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Monday, July 12, 2010

Opinion: The Plight of the American Open-Wheel Racer, Pt. 2

Last month, the American open-wheel racer was an endangered species.

Other than Marco Andretti, the futures of most American drivers in the IZOD IndyCar Series were shaky at best. Ryan Hunter-Reay was on a race-by-race deal; Graham Rahal and Ed Carpenter were on the sidelines after Indy; J.R. Hildebrand and Jonathan Summerton never had rookie-of-the-year campaigns materialize; Danica Patrick was still testing the NASCAR waters in order to potentially make the jump.

What a difference a month makes - Hunter-Reay has a deal to keep him at Andretti Autosport for the balance of the year, Hildebrand will make his IndyCar debut for Dreyer & Reinbold Racing next month, and Patrick's generally unsuccessful NASCAR runs make you wonder if she'll reconsider.

Hunter-Reay is the biggest feel-good story of the year in IndyCar. On a limited schedule with Andretti, he won the prestigious Toyota Grand Prix of Long Beach, only to have a couple potential sponsorship deals fall through after that victory. The former series Rookie of the Year and IZOD spokesman been one of the most consistent drivers in the series all season, but even having everything going for him couldn't keep him in the car beyond Watkins Glen. The signing of Adam Carroll, a talented Irish driver with the chops for Formula 1, also seemed to hurt Hunter-Reay's case.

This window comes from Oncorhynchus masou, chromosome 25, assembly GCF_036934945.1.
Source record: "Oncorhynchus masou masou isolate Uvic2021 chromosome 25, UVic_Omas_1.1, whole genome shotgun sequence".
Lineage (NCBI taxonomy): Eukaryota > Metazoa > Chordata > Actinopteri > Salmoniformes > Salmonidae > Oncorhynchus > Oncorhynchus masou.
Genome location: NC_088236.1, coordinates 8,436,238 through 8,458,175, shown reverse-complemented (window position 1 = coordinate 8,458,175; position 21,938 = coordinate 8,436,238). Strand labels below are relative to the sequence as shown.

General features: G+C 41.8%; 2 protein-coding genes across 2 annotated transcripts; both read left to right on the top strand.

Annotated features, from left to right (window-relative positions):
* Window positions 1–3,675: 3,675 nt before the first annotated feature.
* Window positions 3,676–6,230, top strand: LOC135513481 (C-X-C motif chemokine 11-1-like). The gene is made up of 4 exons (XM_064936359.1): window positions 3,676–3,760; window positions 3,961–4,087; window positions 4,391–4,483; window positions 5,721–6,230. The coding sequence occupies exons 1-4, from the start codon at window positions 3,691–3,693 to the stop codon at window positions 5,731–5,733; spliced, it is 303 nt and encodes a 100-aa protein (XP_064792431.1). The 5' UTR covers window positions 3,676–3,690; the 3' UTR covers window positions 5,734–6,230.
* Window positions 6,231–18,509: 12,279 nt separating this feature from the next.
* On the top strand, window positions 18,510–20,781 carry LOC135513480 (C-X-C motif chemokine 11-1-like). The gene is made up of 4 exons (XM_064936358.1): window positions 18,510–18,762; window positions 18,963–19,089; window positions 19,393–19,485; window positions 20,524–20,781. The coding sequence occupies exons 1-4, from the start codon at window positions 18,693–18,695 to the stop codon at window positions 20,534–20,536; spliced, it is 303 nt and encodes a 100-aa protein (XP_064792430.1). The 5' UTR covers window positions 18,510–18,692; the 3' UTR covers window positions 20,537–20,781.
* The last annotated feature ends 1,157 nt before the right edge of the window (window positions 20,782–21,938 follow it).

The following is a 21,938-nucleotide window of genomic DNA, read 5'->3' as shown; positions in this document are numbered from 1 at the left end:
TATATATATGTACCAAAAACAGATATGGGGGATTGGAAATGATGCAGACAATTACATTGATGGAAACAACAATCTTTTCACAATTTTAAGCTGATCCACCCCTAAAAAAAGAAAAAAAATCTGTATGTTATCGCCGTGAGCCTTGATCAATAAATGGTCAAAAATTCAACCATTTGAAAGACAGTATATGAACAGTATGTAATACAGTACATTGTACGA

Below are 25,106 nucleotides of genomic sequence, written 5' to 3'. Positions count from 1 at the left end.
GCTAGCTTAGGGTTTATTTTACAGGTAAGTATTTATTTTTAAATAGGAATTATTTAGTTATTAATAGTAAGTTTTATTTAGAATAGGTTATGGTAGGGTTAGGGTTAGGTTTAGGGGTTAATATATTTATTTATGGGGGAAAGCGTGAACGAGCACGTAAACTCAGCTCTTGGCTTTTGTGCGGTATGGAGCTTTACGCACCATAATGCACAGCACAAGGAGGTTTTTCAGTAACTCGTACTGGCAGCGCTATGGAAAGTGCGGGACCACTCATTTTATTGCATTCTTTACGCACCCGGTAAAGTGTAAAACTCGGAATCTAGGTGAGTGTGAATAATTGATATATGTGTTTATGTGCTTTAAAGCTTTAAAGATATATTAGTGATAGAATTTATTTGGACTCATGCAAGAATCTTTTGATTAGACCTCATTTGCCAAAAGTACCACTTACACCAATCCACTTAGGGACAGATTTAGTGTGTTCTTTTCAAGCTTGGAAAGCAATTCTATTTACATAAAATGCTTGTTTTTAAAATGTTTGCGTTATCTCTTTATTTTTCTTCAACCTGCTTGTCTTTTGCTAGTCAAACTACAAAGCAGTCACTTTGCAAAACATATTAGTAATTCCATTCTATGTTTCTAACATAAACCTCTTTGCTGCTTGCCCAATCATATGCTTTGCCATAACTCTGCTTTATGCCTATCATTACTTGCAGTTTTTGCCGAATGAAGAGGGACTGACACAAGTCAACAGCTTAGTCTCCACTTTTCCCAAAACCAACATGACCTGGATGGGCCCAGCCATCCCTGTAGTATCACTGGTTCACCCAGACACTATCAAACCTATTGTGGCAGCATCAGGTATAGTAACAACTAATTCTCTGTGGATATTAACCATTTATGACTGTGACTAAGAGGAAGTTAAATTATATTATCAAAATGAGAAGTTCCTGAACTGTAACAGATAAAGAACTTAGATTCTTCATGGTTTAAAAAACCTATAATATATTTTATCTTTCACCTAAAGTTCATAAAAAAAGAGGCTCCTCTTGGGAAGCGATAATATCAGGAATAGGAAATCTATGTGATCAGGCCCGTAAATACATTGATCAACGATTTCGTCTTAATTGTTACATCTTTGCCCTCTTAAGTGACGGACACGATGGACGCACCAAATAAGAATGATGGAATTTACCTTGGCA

Then, good karma came back to repay Hunter-Reay. Andretti's existing sponsors, including IZOD, Snapple, Ethanol USA, Inland Industrial Services Group, and the Michael Fux Foundation, announced just before Watkins Glen that they had stepped up funding to keep Hunter-Reay in the car for the rest of the season. Not only that, they created the charitable initiative Racing for Cancer, dedicated to Hunter-Reay's mother, who passed away in the offseason.

Of course, Hildebrand is a bit of a feel-good story himself. The man they call "Captain America" won last year's Firestone Indy Lights title for Andretti, but besides some time testing Marco Andretti's car this year, he'd been generally out of open-wheel, instead competing in the American Le Mans Series. But with Mike Conway still on the sidelines at DRR, and two tracks coming up that Hildebrand performed well at in Lights last year, he became the perfect fit for the No. 24 team.